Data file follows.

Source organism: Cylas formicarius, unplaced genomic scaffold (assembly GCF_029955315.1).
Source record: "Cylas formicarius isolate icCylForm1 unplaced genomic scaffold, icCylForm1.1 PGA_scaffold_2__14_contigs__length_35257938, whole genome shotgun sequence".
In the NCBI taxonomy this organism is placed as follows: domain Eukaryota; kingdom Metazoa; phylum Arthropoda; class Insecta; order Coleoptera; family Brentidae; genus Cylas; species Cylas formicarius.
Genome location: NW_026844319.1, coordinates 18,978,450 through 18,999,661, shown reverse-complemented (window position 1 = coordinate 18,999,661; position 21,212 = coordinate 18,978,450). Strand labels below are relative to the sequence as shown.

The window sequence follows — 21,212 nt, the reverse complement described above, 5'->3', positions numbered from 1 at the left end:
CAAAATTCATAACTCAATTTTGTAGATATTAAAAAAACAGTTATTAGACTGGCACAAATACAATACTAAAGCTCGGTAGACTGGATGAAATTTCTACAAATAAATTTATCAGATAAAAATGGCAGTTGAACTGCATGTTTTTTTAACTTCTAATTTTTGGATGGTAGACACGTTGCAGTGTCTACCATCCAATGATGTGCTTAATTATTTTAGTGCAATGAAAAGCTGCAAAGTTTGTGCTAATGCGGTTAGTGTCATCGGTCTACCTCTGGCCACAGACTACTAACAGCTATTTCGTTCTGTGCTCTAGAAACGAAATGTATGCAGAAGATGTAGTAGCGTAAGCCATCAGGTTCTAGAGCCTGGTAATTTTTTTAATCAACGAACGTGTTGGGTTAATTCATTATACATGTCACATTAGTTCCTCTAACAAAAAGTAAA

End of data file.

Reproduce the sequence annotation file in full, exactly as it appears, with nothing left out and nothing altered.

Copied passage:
Source organism: Cylas formicarius, unplaced genomic scaffold (assembly GCF_029955315.1).
Source record: "Cylas formicarius isolate icCylForm1 unplaced genomic scaffold, icCylForm1.1 PGA_scaffold_2__14_contigs__length_35257938, whole genome shotgun sequence".
In the NCBI taxonomy this organism is placed as follows: domain Eukaryota; kingdom Metazoa; phylum Arthropoda; class Insecta; order Coleoptera; family Brentidae; genus Cylas; species Cylas formicarius.
Genome location: NW_026844319.1, coordinates 18,978,450 through 18,999,661, shown reverse-complemented (window position 1 = coordinate 18,999,661; position 21,212 = coordinate 18,978,450). Strand labels below are relative to the sequence as shown.

The window sequence follows — 21,212 nt, the reverse complement described above, 5'->3', positions numbered from 1 at the left end:
CAAAATTCATAACTCAATTTTGTAGATATTAAAAAAACAGTTATTAGACTGGCACAAATACAATACTAAAGCTCGGTAGACTGGATGAAATTTCTACAAATAAATTTATCAGATAAAAATGGCAGTTGAACTGCATGTTTTTTTAACTTCTAATTTTTGGATGGTAGACACGTTGCAGTGTCTACCATCCAATGATGTGCTTAATTATTTTAGTGCAATGAAAAGCTGCAAAGTTTGTGCTAATGCGGTTAGTGTCATCGGTCTACCTCTGGCCACAGACTACTAACAGCTATTTCGTTCTGTGCTCTAGAAACGAAATGTATGCAGAAGATGTAGTAGCGTAAGCCATCAGGTTCTAGAGCCTGGTAATTTTTTTAATCAACGAACGTGTTGGGTTAATTCATTATACATGTCACATTAGTTCCTCTAACAAAAAGTAAA